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We might be a small island but we've got a big history.
Everywhere you stand, there are worlds beneath your feet.
And so, every year, hundreds of archaeologists across Britain
go looking for more clues into our story.
Who lived here? When? And how?
There was a blade in here...
So he's being attacked from all angles.
Archaeology is a complex jigsaw puzzle drawing everything together
from skeletons to swords, temples to treasure.
He's biting his shield.
Biting his shield, yeah.
From Orkney to Devon, we're joining this year's quest
on sea, land and air.
We share all of the questions,
and find some of the answers,
as we join the teams in the field, Digging For Britain.
Throughout its history, Britain has been divided and enriched
by invaders from overseas.
And none have gripped our imaginations
quite as much as the Vikings.
But how much of what we think we know about the Vikings
is just a stereotype?
Do they really live up to their savage reputation?
And how much did they influence and shape British culture?
This year's archaeology is enriching and challenging our vision
of the Vikings, with digs, artefacts and messages they left behind.
Wow! That is a beautiful object!
Like the fortress of a Norwegian Viking chief in Orkney.
This cup is absolutely extraordinary, isn't it?
The magnificent hoard of silver buried in a time of bloodshed.
And the victims of a vicious nationwide massacre.
But you're suddenly kind of connecting with this awful moment,
which is his death.
History paints the Vikings as illiterate, bloody raiders
bringing chaos in their wooden longships.
In monkish chronicles, these Norsemen are presented
as marauding pirates who attacked and plundered along Britain's coast
from the 8th Century onwards.
Their raids stretched from Orkney, to Ireland and beyond.
But in the past decades, archaeology has been throwing up complexities,
with a richer picture of these invaders emerging through what they left behind.
On the Isle of Harris, in the Outer Hebrides,
archaeologists are just starting to bring evidence of the earliest Vikings to light.
A team from the University of Birmingham is digging
at a site called Horgabost.
The name itself has a Norse origin.
A strong hint that the Vikings were here.
Just over these dunes is one of this season's targets.
Now, archaeologists have been digging here before
and they discovered an Iron Age settlement.
But there is some archaeological evidence that the Vikings
were here too.
A couple of burials threatened by erosion seem to have been Norse,
and small Norse finds have been discovered as well.
But the archaeologists are really hoping that they're going
to find evidence of a settlement,
and if they do that, it'll be the first of its kind on Harris.
OK then, Alice, what we have here is a very interesting Iron Age site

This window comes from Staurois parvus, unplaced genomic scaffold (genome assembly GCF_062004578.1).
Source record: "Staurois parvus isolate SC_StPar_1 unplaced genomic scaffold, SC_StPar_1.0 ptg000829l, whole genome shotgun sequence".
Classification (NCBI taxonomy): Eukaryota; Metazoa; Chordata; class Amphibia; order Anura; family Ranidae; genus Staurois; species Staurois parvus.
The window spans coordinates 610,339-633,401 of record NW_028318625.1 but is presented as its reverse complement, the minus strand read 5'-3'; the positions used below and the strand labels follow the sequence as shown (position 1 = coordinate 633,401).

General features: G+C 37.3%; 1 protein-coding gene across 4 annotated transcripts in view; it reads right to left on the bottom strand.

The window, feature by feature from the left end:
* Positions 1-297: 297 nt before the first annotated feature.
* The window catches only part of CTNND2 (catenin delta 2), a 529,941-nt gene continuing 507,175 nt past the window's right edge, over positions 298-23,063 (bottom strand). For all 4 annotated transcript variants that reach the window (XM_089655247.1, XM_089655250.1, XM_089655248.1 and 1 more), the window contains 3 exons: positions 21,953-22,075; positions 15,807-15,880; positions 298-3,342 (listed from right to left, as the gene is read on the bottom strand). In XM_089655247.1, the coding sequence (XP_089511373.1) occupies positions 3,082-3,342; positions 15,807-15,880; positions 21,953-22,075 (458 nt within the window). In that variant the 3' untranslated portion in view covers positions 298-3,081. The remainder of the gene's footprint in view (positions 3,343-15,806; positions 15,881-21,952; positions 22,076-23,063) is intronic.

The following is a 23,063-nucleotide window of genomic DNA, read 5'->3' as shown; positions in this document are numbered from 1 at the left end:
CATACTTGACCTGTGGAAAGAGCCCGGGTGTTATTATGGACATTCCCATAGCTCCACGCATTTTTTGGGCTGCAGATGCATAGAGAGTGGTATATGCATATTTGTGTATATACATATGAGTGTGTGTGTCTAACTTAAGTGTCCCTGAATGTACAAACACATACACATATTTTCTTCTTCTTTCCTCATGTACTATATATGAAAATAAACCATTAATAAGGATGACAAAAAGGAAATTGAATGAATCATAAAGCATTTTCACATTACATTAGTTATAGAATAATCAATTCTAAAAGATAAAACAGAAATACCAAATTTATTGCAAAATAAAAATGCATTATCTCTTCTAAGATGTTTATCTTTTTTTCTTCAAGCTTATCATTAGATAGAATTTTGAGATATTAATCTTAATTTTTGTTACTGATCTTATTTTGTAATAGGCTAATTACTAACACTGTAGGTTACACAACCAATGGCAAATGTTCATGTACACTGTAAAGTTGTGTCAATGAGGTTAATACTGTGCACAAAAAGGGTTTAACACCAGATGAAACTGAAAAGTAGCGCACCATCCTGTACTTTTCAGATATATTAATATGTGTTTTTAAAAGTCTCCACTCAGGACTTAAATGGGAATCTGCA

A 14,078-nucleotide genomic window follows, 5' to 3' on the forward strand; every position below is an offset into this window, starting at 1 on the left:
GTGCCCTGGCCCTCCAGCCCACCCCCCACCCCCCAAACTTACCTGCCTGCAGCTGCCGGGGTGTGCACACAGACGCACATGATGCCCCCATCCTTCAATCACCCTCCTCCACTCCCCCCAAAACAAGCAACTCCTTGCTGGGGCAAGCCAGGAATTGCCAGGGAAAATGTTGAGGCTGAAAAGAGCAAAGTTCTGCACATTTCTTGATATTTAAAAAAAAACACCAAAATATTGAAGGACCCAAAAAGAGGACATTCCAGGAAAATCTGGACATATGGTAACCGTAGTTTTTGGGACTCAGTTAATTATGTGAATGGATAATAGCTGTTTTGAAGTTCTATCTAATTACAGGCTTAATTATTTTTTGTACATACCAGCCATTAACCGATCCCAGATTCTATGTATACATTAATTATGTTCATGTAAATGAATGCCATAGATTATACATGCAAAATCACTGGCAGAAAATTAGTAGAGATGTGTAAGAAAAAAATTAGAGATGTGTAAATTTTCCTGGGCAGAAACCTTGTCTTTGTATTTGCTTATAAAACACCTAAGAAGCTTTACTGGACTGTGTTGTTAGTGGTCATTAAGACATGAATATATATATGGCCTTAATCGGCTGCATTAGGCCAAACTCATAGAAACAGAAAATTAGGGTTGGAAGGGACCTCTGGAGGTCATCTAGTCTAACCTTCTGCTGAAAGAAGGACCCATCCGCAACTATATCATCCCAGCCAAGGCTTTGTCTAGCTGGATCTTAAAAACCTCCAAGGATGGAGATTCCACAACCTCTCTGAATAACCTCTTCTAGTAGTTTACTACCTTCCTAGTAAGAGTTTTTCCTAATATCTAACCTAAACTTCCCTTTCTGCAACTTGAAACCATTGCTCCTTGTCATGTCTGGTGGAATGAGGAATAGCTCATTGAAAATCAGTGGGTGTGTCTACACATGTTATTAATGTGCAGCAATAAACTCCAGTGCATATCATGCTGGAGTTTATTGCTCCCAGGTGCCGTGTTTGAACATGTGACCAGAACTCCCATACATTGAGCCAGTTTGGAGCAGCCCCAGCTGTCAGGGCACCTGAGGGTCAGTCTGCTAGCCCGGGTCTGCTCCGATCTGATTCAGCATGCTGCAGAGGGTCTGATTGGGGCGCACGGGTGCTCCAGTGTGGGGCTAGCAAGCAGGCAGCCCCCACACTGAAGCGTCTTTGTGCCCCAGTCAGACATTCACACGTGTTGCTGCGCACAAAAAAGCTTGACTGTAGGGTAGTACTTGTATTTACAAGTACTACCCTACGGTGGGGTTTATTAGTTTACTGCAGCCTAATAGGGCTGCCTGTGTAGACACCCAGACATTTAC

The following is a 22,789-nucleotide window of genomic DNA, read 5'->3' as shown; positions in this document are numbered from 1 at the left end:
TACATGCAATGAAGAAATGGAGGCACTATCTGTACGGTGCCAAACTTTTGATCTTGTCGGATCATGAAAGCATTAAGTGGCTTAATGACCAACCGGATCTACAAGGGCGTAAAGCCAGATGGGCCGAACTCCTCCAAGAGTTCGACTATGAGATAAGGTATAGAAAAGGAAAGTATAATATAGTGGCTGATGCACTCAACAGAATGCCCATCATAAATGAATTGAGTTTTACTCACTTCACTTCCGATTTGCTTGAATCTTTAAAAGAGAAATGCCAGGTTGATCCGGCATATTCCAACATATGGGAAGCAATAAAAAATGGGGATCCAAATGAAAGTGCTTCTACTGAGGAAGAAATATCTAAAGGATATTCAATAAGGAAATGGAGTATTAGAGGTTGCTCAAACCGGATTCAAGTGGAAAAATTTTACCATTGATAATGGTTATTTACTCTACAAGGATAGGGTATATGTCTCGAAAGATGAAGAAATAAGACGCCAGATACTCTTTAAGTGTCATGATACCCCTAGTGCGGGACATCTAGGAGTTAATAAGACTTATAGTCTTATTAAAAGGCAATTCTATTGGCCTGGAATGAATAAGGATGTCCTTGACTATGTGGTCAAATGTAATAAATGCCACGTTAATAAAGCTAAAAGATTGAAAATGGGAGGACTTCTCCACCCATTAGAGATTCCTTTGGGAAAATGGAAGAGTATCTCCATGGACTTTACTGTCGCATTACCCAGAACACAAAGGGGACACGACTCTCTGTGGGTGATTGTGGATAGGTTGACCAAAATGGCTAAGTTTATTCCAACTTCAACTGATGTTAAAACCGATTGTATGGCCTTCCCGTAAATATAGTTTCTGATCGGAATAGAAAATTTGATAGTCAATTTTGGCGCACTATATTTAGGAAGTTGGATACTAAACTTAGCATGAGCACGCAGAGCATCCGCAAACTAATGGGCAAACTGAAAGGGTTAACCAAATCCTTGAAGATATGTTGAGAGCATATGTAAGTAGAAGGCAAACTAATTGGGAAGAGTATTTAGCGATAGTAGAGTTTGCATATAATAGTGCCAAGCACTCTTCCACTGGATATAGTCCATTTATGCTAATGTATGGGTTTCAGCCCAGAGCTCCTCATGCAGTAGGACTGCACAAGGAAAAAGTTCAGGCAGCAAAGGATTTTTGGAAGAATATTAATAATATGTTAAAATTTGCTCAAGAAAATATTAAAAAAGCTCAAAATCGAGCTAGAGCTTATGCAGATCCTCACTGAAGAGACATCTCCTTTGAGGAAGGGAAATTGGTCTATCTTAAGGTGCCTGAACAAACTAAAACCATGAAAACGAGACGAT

with a bit of a mysterious end to it,
which we're trying to come to terms with at the moment.
If you step this way...
Some very striking layers in the ground there.
'The team is being led by Kevin Colls, and I joined them
'right at the start of the digging season.
'The site may hold the key to the first contacts between incoming Vikings
'and the Gaelic people already living here.
'Will it be a story of destruction?'
What's slightly more mysterious, and slightly more interesting for me,
is this deposit here that's sealing everything else.
-What is that? It's a completely different colour as well.
It's almost demolition debris, full of very late Iron Age pottery.
-And lots of charcoal, lots of sort of waste material.
Sometimes archaeology works this way.
They're finding subtle glimpses within the soil of a time of abandonment.
We need to find out when this occurred.
And that's why we're taking samples for carbon dating and see if,
hopefully, see if it can be because of the Norse,
the Norse invasion, or when the Vikings came to the island,
and whether it sort of clashes with this site being abandoned.
Close by, a building is emerging that seems to be
rectangular in shape,
a style that is Scandinavian,
and unlike the roundhouses favoured by Iron Age people.
So could this be evidence of Vikings displacing the original inhabitants?
-Now, there's a nice corner here.
And there are lots of stones in this vicinity which suggest
the feature is running under the dunes.
I can see some here.
So they carry on going backwards in this direction.
Absolutely. There's more here.
Are you going to extend the trench back?
We will extend back and see
if we can get the full plan, and see if it is a rectangular house,
in line with a Norse long house.
And as the first traces of their buildings start to come to light,
the team is also coming across evidence of the people who died here.
But are they the remains of Norse invaders
or the island's Gaelic population?
I've got a very small fragment of bone.
-Oh, really? And that's just come out of here, has it?
Just from the centre down there.
And it looks like it could be human.
So what I think we're looking at here is a collapsed burial mound or cairn,
with a cist burial in the middle.
So these stones here...
-It's actually a stone-lined burial.
-Stone-lined grave. So these stones here are sealing
the actual grave itself.